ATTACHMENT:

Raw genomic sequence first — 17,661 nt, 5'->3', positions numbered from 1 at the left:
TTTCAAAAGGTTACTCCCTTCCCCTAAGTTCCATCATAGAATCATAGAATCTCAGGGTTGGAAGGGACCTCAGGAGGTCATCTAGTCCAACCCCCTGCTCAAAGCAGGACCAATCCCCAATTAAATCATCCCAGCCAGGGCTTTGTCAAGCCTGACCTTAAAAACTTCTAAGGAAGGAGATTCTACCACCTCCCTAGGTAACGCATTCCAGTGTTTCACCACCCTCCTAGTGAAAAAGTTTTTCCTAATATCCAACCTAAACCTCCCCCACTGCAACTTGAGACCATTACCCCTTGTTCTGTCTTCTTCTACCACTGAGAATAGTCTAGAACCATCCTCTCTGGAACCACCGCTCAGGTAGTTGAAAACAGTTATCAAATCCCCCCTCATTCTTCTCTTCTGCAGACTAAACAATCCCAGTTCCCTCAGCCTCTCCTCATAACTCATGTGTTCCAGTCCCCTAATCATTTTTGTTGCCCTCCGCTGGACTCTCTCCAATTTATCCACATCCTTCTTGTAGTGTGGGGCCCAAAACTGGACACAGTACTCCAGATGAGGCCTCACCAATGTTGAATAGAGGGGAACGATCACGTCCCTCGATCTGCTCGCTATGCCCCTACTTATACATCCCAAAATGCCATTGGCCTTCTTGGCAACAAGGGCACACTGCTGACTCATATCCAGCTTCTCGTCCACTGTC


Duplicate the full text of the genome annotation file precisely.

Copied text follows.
Raw genomic sequence first — 17,661 nt, 5'->3', positions numbered from 1 at the left:
TTTCAAAAGGTTACTCCCTTCCCCTAAGTTCCATCATAGAATCATAGAATCTCAGGGTTGGAAGGGACCTCAGGAGGTCATCTAGTCCAACCCCCTGCTCAAAGCAGGACCAATCCCCAATTAAATCATCCCAGCCAGGGCTTTGTCAAGCCTGACCTTAAAAACTTCTAAGGAAGGAGATTCTACCACCTCCCTAGGTAACGCATTCCAGTGTTTCACCACCCTCCTAGTGAAAAAGTTTTTCCTAATATCCAACCTAAACCTCCCCCACTGCAACTTGAGACCATTACCCCTTGTTCTGTCTTCTTCTACCACTGAGAATAGTCTAGAACCATCCTCTCTGGAACCACCGCTCAGGTAGTTGAAAACAGTTATCAAATCCCCCCTCATTCTTCTCTTCTGCAGACTAAACAATCCCAGTTCCCTCAGCCTCTCCTCATAACTCATGTGTTCCAGTCCCCTAATCATTTTTGTTGCCCTCCGCTGGACTCTCTCCAATTTATCCACATCCTTCTTGTAGTGTGGGGCCCAAAACTGGACACAGTACTCCAGATGAGGCCTCACCAATGTTGAATAGAGGGGAACGATCACGTCCCTCGATCTGCTCGCTATGCCCCTACTTATACATCCCAAAATGCCATTGGCCTTCTTGGCAACAAGGGCACACTGCTGACTCATATCCAGCTTCTCGTCCACTGTC